By Nathan RohlanderSure, it's a Code Yellow kind of week—no doubt soon to be upgraded to puce, or whatever the next hue might be on Tom Ridge's palette of terror. I mean, really! Now there are threats of armed scuba divers?
Luckily for us, there's always something light and fluffy with which to distract ourselves.
Nathan Rohlander, a newcomer to the gallery scene, does well with frivolous. The best of his series, showing at Diane Nelson Fine Art through June 2, shows pretty women's feet in yellow thongs, toenails painted and ready for your delectation. Men's dress shoes also do well here, whether pausing at a gate before some thickly scumbled gravel, or all on their lonesome. It's not the first time footwear has been fussed over. That goes back to ancient China, not to mention the Grimm Brothers' Aschenputtel (Cinderella).
Locally, Eleanor Antin's photos of boots marching illustrated both whimsy and threat. Rohlander takes that a bit farther; since the shoes are clearly worn by people rather than locomoting along all by themselves, we should be able to visualize the person at the top of those feet from the one discrete bit of information we're given. But it's not really possible; there are too few varieties. Sure, there's a bizarre pair of limbs in pink pumps and legwarmers. And there's a pair of feet in black cloggy sandals that the gallerina said reminded her of Payless, and she was totally right. But there's no grimy, gnarled bare feet, or men's feet in sandals and socks, or feet in winter in $300, open-toed strappy stilettos. So rather than uncovering anything about Rohlander's subjects by their feet, we could just look at the paintings and say, "Oh! That's so cute."
In fact, it's when Rohlander seeks to add gravitas to his series that he seems most callow. These are paintings of shoes. Let's not muck about with depth, por favor. Case in point? A painting of a fireman's rubber boots parked under an engine is titled Ready. It might as well be titled Let's Roll. I did like the horse hooves clomping down the street, though, all nasty and matted and ungroomed.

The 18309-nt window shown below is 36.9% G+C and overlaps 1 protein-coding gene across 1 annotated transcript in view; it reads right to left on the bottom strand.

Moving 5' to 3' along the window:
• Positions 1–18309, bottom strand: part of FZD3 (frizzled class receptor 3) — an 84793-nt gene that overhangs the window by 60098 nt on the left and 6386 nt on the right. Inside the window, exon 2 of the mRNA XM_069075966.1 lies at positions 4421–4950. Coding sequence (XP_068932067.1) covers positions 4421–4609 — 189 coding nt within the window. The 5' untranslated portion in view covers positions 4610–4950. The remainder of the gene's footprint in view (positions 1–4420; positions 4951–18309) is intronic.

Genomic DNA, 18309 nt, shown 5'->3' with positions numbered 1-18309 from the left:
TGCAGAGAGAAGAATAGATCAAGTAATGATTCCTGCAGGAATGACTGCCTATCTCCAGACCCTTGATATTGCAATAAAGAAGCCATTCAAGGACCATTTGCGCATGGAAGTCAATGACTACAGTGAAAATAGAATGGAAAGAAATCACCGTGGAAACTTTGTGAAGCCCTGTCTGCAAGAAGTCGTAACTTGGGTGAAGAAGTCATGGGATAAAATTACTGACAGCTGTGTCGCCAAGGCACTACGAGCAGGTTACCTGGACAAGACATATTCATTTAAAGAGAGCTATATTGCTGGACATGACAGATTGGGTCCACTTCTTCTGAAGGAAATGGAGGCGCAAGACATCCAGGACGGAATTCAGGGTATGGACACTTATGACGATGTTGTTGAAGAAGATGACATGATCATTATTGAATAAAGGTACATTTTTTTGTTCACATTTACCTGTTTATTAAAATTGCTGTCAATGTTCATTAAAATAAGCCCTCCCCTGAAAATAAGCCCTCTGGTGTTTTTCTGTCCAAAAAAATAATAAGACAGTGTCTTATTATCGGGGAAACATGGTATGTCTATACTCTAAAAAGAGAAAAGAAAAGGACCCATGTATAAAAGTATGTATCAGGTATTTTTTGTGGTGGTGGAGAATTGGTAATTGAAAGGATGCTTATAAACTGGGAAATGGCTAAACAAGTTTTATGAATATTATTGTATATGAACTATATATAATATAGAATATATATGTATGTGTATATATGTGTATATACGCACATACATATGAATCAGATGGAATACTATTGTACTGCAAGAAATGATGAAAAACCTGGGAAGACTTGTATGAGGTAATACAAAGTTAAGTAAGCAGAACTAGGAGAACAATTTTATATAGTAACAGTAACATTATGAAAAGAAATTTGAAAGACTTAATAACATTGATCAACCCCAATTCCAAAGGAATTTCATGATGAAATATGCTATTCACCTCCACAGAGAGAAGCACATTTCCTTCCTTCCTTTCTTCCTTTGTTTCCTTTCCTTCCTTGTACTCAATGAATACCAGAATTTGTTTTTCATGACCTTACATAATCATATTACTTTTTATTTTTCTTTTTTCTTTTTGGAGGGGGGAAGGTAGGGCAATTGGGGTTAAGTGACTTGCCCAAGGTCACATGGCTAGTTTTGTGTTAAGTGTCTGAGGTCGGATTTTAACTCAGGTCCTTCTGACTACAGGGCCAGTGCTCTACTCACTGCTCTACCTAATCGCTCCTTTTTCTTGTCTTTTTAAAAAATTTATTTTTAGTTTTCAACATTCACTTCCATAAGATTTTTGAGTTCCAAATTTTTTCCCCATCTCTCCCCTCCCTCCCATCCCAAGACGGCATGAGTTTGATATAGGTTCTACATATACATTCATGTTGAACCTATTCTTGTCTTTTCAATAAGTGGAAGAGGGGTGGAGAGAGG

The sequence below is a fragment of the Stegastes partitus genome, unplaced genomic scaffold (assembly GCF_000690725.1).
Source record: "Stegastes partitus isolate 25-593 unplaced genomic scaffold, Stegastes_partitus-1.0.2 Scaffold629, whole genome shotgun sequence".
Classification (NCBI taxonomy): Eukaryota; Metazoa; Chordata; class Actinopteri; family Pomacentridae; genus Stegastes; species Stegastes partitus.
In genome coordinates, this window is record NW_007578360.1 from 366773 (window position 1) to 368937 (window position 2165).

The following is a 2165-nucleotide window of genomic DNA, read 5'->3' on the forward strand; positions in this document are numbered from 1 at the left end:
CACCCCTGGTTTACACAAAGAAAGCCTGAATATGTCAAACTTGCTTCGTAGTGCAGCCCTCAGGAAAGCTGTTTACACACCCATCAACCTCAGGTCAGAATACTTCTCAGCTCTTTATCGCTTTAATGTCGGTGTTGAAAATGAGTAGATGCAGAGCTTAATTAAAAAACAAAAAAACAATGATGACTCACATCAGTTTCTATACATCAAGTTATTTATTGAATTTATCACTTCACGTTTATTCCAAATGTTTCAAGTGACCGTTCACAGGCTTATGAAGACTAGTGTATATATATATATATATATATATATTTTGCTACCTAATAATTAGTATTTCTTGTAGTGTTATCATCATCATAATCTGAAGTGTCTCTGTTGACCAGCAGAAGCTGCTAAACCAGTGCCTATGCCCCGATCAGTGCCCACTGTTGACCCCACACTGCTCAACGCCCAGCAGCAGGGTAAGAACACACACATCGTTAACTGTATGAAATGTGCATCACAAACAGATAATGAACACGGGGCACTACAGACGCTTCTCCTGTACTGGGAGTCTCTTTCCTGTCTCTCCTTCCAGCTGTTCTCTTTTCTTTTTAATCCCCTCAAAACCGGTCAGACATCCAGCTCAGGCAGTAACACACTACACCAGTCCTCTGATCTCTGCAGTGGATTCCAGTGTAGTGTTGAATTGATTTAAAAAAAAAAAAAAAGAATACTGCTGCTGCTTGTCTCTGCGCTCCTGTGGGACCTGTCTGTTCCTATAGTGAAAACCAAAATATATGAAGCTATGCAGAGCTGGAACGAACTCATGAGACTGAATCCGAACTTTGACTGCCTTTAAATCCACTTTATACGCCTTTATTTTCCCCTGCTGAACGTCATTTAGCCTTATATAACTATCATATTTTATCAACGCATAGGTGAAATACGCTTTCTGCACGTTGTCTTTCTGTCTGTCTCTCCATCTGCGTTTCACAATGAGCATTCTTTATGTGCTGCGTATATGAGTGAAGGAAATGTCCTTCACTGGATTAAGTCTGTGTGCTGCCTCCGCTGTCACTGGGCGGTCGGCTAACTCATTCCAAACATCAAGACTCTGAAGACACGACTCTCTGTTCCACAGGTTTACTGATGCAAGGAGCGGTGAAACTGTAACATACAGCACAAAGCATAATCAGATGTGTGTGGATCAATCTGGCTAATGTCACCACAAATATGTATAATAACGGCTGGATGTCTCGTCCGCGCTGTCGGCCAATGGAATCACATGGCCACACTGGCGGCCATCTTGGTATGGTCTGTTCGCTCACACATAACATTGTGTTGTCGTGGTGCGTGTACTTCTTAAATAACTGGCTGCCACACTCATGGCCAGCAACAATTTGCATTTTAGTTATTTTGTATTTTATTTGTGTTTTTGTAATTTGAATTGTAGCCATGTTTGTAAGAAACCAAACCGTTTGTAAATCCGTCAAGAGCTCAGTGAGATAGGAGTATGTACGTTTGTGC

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Santa Barbara-based Eric Zener gets the lion's share of the gallery. His flattish, columnar divers, usually women, usually in old-fashioned bathing dresses and always in swim caps, will be familiar to art-mag readers. They're charming; they seem to operate outside time, jackknifing against backgrounds of Hockney-colored skies. The women are featureless, identical but for the color of their suits and bathing caps. Arms have long, Pilates-like muscles; legs are geometric. Really, they're very nice, and I don't mean to sound condescending by saying so. The problem is that these have become Zener's calling card, so he doesn't step beyond them. They are within his comfortable comfort zone; they are his velvet coffin. After seeing several, you get bored. You wish Zener would try something new (the same wish goes, of course, for Rohlander, whose shoes seem gimmicky after just a couple of canvases; but Rohlander is a beginner, so we'll cut him more slack).
Only one of Zener's paintings, Motel Swim, stretches the narrative. In that one, a turquoise pool is surrounded by night black as tar. There are no figures; like Rohlander, Zener shows the occupants by what they wear. A tux and a red evening gown are discarded on lounge chairs. Drinks are dropped, as are panties. It's very like F. Scott Hess' series "Book of Hours," in which soon-to-be lovers gaze drunkenly at one another, surrounded by the remains of their room service feast. It has a little of Sandow Birk's velvet-black LA night scenes, too, but without the gangbangers holding up 7-Elevens. Zener's take is fun; I wish there were more of it in the show.
It's looking at his catalog that does the most damage. Most show swimmers kicking and bubbling under green waters—they're fine, the same type of thing he does with the divers. But there, in the middle, are examples of Zener's other work, the kind he hasn't made his trademark. And they're stunning. Some show girls in a meadow (okay, it sounds sick, but it's bucolic without being schmaltzy; in practice, it's edgy, with the lines of an adult comic book—er, "graphic novel"); others show rough-stroked men with Modigliani-long noses. All of them are gorgeous, and none are Xerox copies of one another, taking the same, saleable idea and producing No. 67 in a series of 4,000.
Nathan Rohlander and Eric Zener at Diane Nelson Fine Art, 435 Ocean Ave., Laguna Beach, (949) 494-2440. Open Tues.-Sun., 11 a.m.-5 p.m. Through June 2.